Assuming your mesh is constructed properly (e.g. no edges and faces cross each other in physically impossible ways), the most likely reason for this is the normals in the newly added vertices and faces are pointing the wrong way. To fix it, select the troublesome part of the mesh (or select the whole thing) in Edit mode, and press+ to recalculate all the normals. Re-render the scene to confirm the shading discontinuity has disappeared.
Note the different meaning of+ in Edit mode. In all other modes, it opens a new default Blender document!
More Mesh Editing Techniques
|Applicable Blender version: 2.67.|
You previously scratched the surface of the tools that Blender provides for editing meshes. This page will introduce more of them.
Adding More Mesh Pieces
Start with the default cube again. Select it andinto Edit mode. Press + to bring up the Add menu. Instead of all the submenus with all the objects you could add in Object mode, you will see only a single menu containing only mesh objects. Select another cube, and use to move it away from the first cube.
If youinto Object mode, you will see that the two cubes look like separate, disconnected objects, but they are in fact one object, and cannot be selected separately in Object mode. You can back into Edit mode, and make connections between the vertices of the two cubes, which you cannot do with separate objects. Therefore:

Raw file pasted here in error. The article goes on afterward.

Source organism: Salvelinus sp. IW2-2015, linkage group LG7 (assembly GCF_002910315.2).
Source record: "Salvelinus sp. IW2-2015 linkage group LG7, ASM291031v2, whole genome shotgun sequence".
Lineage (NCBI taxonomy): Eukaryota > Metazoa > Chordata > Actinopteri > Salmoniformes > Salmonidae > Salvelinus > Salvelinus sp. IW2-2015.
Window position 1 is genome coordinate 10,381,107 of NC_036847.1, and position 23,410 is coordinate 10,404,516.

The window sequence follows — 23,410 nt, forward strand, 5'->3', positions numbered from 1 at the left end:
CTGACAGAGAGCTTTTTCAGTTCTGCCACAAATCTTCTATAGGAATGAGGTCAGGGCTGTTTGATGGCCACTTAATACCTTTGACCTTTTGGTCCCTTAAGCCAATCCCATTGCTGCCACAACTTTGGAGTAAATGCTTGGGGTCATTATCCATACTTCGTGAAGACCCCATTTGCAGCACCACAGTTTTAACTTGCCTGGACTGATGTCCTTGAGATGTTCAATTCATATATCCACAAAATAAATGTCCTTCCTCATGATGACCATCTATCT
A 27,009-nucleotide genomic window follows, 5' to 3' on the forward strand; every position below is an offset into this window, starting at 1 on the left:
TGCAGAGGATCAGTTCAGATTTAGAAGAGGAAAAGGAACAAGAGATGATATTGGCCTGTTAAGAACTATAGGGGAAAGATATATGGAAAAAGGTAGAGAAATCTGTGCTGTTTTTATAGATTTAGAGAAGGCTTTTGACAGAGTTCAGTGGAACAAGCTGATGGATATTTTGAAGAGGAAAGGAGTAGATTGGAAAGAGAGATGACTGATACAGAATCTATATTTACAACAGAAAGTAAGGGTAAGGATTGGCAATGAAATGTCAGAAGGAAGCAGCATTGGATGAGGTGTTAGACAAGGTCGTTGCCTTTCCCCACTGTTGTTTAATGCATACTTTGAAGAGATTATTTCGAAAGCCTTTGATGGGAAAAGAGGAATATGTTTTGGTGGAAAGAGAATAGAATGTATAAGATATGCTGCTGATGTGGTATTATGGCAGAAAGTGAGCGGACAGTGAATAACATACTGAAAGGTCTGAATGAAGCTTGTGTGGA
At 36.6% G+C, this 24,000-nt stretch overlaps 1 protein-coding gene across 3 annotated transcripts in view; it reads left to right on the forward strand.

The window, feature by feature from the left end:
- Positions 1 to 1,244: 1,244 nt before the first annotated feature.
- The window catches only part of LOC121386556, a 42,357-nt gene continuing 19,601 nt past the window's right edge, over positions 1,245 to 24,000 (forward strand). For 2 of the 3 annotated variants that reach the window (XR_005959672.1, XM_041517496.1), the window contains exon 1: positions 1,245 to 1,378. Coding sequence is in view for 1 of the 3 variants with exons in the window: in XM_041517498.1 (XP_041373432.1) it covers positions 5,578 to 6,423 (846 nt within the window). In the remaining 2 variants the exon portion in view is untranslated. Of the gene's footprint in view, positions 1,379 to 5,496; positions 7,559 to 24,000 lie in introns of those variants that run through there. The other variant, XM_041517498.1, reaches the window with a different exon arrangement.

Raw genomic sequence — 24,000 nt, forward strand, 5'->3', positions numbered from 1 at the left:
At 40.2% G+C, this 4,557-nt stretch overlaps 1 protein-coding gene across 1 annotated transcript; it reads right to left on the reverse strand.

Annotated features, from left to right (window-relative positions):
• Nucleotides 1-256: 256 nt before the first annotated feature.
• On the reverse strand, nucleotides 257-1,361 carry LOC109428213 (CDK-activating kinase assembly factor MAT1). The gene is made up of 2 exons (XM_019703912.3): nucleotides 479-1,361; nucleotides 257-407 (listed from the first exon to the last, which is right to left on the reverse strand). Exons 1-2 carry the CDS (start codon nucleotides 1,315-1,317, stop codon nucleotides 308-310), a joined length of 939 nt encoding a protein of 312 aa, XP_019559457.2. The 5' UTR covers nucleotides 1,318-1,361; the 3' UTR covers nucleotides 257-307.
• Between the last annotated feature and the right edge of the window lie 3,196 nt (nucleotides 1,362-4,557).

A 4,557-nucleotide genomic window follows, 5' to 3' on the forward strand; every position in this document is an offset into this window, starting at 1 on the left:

A single mesh object can be made of separate, disconnected pieces.
If you have some part of a mesh selected, pressing+ will select all other parts of the mesh that are connected to the already-selected parts. In the above case of the object made up of two disconnected cubes, you can on a single vertex of one cube, then use + to select all the rest of that cube but not the other.
Another way to do linked selections is to simply move the mouse over some part of the piece you want to select, and pressto immediately select everything connected to that. Conversely, + will unselect everything connected to the vertex under the mouse.
Separating and Joining Meshes
You can separate a part of a mesh into its own object. The part you are separating doesn’t have to be disconnected from the rest of the mesh. Simply select the part you want to separate in Edit mode, and press, and in the menu that appears, choose “Selection”. You will see the selected part immediately change to a reddish-orange highlight, indicating it is part of the object selection but not the active object.
Conversely, you can join two or more mesh objects into one. Select all the desired objects in Object mode, and press+ , and you will see them all immediately take on the orange-yellow highlight indicating they are all the active object. into Edit mode, and you can confirm all are editable as part of the same mesh object.